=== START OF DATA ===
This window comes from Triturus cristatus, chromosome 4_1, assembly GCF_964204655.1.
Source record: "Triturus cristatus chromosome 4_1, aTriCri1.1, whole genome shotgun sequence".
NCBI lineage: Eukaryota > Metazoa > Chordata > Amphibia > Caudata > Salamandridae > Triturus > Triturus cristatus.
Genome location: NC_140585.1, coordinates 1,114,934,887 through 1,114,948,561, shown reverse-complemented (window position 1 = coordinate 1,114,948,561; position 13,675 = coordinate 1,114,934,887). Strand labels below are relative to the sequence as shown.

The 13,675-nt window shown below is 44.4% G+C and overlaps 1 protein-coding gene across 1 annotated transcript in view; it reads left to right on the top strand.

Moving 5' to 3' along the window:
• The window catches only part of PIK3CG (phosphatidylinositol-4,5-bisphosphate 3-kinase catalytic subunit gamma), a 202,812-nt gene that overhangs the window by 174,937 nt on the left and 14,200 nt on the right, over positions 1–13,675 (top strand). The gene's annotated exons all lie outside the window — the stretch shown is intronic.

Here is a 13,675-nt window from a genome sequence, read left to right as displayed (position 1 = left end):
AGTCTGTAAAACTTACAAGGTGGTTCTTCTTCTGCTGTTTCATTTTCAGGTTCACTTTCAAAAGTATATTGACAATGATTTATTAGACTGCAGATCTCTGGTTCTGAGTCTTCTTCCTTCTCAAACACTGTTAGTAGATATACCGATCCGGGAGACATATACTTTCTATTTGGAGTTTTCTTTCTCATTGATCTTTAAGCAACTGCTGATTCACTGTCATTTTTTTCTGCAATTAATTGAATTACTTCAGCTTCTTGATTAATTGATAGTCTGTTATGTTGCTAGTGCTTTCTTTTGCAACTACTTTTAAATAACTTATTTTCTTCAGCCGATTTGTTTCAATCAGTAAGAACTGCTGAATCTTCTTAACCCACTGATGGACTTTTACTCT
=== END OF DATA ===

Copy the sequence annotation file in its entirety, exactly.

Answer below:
This window comes from Triturus cristatus, chromosome 4_1, assembly GCF_964204655.1.
Source record: "Triturus cristatus chromosome 4_1, aTriCri1.1, whole genome shotgun sequence".
NCBI lineage: Eukaryota > Metazoa > Chordata > Amphibia > Caudata > Salamandridae > Triturus > Triturus cristatus.
Genome location: NC_140585.1, coordinates 1,114,934,887 through 1,114,948,561, shown reverse-complemented (window position 1 = coordinate 1,114,948,561; position 13,675 = coordinate 1,114,934,887). Strand labels below are relative to the sequence as shown.

The 13,675-nt window shown below is 44.4% G+C and overlaps 1 protein-coding gene across 1 annotated transcript in view; it reads left to right on the top strand.

Moving 5' to 3' along the window:
• The window catches only part of PIK3CG (phosphatidylinositol-4,5-bisphosphate 3-kinase catalytic subunit gamma), a 202,812-nt gene that overhangs the window by 174,937 nt on the left and 14,200 nt on the right, over positions 1–13,675 (top strand). The gene's annotated exons all lie outside the window — the stretch shown is intronic.

Here is a 13,675-nt window from a genome sequence, read left to right as displayed (position 1 = left end):
AGTCTGTAAAACTTACAAGGTGGTTCTTCTTCTGCTGTTTCATTTTCAGGTTCACTTTCAAAAGTATATTGACAATGATTTATTAGACTGCAGATCTCTGGTTCTGAGTCTTCTTCCTTCTCAAACACTGTTAGTAGATATACCGATCCGGGAGACATATACTTTCTATTTGGAGTTTTCTTTCTCATTGATCTTTAAGCAACTGCTGATTCACTGTCATTTTTTTCTGCAATTAATTGAATTACTTCAGCTTCTTGATTAATTGATAGTCTGTTATGTTGCTAGTGCTTTCTTTTGCAACTACTTTTAAATAACTTATTTTCTTCAGCCGATTTGTTTCAATCAGTAAGAACTGCTGAATCTTCTTAACCCACTGATGGACTTTTACTCT